Wednesday, 12 March 2014

Time for another royal commission.

I am no financial wizz kid, but I am smart enough to know that the inland waterways are facing a dire future.  Brought about by the slowly growing awareness that the 2007 floods, the 2012 floods and the ongoing 2014 floods are an ominous portent for the future. Climate change is here -wake up and smell the coffee -  its here to stay.  There is a wealth of expert knowledge available still in the Environment Agency especially in managing their waterways. However, the EA is hamstrung by environmental pressure groups, politicians and the treasury dictating how and where the money is spent. 

However, I fear that the expert knowledge to be found on the bank side of the CaRT controlled waterways, disappeared at the same time as the length men. My biggest fear is that another canal should give way this time flooding an area of housing. In this event, the full weight of the media will come to play. Every inch of CaRT's performance past and present will be dissected in fine detail. Including the huge funding gap that continues to grow.

No matter how you look at it - the Canal and River Trust has a number of serious financial problems that sooner or later the trust will have to overcome. The most significant issue is with the underfunding of maintenance. This year alone there have been figures published of £130 million spend is required just to stand still.  However, the actual spend is going to be £80 million in the current year. That is a huge amount of underspend. The underspend is not new and has continued year on year for a decade or longer.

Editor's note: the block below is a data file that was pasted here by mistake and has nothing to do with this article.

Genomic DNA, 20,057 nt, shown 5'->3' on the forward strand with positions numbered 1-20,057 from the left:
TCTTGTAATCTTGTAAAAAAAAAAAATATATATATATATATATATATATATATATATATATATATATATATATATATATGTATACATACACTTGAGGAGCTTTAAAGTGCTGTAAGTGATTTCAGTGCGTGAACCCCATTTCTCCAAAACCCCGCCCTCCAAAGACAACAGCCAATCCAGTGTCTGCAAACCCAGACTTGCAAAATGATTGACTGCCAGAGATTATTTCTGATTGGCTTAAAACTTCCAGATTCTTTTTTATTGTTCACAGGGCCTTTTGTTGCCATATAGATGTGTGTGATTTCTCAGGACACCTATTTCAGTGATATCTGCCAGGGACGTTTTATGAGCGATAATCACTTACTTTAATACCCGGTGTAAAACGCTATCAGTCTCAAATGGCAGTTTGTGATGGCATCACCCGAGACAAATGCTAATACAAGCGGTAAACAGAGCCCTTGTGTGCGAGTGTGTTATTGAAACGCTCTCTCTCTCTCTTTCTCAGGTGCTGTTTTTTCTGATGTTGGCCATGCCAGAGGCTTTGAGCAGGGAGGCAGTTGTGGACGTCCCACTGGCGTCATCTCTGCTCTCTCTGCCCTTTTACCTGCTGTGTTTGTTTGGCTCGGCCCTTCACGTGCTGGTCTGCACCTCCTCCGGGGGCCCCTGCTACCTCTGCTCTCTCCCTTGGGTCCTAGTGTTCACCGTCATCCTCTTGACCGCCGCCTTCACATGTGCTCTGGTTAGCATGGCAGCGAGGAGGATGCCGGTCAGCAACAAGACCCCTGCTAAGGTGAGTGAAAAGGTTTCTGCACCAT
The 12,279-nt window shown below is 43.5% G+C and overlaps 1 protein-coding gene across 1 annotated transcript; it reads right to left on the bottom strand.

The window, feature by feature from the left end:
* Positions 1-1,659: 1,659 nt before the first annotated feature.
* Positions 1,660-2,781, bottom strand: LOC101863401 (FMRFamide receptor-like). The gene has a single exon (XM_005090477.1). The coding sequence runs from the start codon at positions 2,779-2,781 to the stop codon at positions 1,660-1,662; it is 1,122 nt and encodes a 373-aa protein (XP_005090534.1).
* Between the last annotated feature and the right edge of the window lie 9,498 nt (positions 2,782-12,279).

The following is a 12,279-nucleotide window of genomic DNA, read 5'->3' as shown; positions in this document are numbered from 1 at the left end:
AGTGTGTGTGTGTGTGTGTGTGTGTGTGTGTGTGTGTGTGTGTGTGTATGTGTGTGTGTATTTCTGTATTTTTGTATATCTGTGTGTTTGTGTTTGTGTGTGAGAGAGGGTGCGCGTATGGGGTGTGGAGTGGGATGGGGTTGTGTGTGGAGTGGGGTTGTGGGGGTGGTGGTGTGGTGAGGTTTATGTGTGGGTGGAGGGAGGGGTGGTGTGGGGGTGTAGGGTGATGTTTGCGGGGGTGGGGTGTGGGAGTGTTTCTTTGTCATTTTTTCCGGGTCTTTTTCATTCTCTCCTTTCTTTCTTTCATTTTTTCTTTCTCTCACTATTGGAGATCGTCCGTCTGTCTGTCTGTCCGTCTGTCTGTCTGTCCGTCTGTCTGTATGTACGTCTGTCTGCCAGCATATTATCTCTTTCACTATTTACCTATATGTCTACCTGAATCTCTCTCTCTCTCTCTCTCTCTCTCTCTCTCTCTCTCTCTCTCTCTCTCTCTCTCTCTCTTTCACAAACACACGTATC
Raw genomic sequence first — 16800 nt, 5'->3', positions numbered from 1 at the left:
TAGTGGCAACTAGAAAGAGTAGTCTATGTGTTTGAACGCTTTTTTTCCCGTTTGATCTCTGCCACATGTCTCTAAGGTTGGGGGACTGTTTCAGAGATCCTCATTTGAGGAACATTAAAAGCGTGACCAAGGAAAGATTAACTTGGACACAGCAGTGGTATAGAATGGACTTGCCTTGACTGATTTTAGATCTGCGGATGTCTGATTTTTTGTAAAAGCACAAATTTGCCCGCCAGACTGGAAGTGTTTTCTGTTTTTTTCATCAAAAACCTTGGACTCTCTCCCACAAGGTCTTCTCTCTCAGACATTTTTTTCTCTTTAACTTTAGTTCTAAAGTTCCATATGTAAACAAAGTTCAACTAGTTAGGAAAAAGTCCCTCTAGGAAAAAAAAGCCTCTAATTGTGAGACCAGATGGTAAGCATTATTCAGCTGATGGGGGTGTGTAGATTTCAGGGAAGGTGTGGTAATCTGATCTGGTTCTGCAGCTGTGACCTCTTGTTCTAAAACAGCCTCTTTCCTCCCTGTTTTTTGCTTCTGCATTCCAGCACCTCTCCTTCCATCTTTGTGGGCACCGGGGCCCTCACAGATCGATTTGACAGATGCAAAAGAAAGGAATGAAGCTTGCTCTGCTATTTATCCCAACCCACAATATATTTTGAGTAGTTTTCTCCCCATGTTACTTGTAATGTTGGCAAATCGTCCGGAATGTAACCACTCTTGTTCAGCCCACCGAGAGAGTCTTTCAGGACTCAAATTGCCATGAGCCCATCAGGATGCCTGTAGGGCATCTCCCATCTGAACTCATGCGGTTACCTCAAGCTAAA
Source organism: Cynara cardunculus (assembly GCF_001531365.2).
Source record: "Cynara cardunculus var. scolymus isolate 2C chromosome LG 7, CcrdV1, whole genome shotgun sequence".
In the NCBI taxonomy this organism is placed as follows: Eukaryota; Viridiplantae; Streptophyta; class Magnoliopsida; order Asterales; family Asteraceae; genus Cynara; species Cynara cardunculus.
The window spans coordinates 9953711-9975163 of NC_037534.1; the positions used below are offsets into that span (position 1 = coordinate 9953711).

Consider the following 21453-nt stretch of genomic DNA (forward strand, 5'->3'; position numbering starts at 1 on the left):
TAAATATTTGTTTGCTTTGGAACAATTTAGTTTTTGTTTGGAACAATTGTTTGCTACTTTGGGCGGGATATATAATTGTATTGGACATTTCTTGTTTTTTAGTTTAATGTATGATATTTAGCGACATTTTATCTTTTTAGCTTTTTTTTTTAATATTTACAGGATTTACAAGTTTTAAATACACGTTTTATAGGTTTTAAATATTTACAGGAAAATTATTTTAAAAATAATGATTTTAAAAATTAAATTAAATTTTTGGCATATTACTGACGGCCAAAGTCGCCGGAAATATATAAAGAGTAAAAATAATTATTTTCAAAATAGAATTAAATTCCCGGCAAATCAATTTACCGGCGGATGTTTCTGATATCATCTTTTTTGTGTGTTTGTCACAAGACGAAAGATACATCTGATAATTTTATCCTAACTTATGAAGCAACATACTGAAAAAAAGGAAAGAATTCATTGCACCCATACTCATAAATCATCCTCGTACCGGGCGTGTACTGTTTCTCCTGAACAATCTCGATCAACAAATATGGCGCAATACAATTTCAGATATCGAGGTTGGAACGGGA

So the funding hole just gets bigger and bigger, in ever increasing amounts. Wetting my finger and testing the wind, I estimate that we must be around £600 million down on maintenance spending over the last decade. If we continue to balance the books by underspending on maintenance. The prognosis is both obvious and dire.

There is the postcode lottery that chips in with a few quid. The co-op bank has quietly tiptoed away as they have their own funding problems now. The 'friends' it would seem are only the fair weather version and are much reduced in number despite the predictions. Add into this mix the recent unforeseen issues such as the waste disposal problem in Leeds that has a cost implication to CaRT of £2.4 million as given on TV. Or the much higher figure as reported to the Trustees. There have also been a number of significant failures in the canal infrastructure in various parts of the country. From collapsed canal banks at around £1.5 million a pop, through to collapsed locks with costs between £200 and £800 grand a time. As the number of such incidents seems to be growing, this does not bode well for the future. The solution seems to be having a national appeal to raise the money on an incident by incident basis.